Building Virtual Scroll for Angular 2

Virtual repeat for Angular 2— enabling you to display “infinite” list without performance issues.

Virtual scroll is a tricky component to build, but essential for performance critical web applications that handles large data. If you want to display very large lists, filtering is a friendly and primary way to tame the data. However, if data is still large enough to cause performance issues due to the uncontrolled growth of DOM elements and operations — virtual scroll can help.

Before We Start

If you have already used angular-virtual-repeat module for Angular 1, you know what I’m talking about. There were some excellent alternatives as well, including some wrappers of jQuery grids, but nothing was providing Angular 2 pattern and multi-column support. So I decided to build one.

A fully functional module is available at npm. So if you want to just jump in and start, please check angular2-virtual-scroll.

npm install angular2-virtual-scroll

What is Virtual Scroll?

Let’s say you have an infinitely growing list of data like Facebook posts or tweets; there are several approaches to render such a list in an efficient way.

The first approach is to load and display data in chunks and allow user to navigate through the chunks using buttons (eg: google’s search page). This was the best way known for many years. However, user needing to click a button repeatedly to navigate, especially when the list is large, brings down the experience.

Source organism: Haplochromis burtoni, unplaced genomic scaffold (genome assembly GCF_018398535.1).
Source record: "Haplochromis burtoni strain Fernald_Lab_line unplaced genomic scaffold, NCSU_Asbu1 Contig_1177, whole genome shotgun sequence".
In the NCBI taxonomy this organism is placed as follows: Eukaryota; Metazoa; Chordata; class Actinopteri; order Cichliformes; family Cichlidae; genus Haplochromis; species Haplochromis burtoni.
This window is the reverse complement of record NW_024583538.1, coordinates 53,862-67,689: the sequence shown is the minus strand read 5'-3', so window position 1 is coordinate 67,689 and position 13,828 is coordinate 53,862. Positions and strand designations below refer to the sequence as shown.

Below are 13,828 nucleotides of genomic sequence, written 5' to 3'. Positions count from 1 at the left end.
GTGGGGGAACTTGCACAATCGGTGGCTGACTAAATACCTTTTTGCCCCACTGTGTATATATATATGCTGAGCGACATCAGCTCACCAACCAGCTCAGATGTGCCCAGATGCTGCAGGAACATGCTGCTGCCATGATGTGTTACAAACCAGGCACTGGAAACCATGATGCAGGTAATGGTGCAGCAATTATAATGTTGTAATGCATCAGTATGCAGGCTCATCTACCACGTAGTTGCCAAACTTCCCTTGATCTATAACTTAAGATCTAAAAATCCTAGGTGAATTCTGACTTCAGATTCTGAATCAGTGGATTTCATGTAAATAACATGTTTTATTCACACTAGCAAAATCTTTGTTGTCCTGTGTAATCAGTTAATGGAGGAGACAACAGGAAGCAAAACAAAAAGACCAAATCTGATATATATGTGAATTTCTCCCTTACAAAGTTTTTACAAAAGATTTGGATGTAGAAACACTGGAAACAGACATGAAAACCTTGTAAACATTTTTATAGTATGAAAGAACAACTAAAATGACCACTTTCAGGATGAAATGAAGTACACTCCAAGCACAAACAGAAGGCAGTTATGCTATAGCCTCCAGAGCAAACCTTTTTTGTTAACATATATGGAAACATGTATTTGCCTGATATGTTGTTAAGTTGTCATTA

The second approach — an improved version of the first approach — is to remove the pagination buttons, but keep appending items — in chunks, of course — to the list as you reach the end of the scroll. By doing so you would improve user experience. But an infinite growth of DOM elements will sooner or later cause the browser to run out of resources, forcing it to slow down and eventually crash.

The third approach — virtual list — is to display a small subset of records just enough to fill the viewport and keep changing them as the user scrolls. By keeping the number of DOM elements constant, this approach provides an efficient way to render a virtually infinite list at the cost of a tiny number of DOM nodes and fewer DOM operations. This is sometimes called Virtual Repeat in angular world. Here is my journey how I build one myself.


Besides the complexity of the component, it was very important to define a simple and straight forward way of usage. So I decided to go with the following.

Only three things to remember:

  1. Pass input array as items
  2. Get the items to be rendered from update event
  3. Define an item and use *ngFor for repeats.

Building the component

The component consists of 3 layers.

A padding layer (bottom layer) that will keep the appropriate scroll height based on two factors: number of items and height of an item.

The middle layer, positioned absolutely above the padding layer and translated vertically (translateY) to place in the appropriate scroll position. This layer contains list items.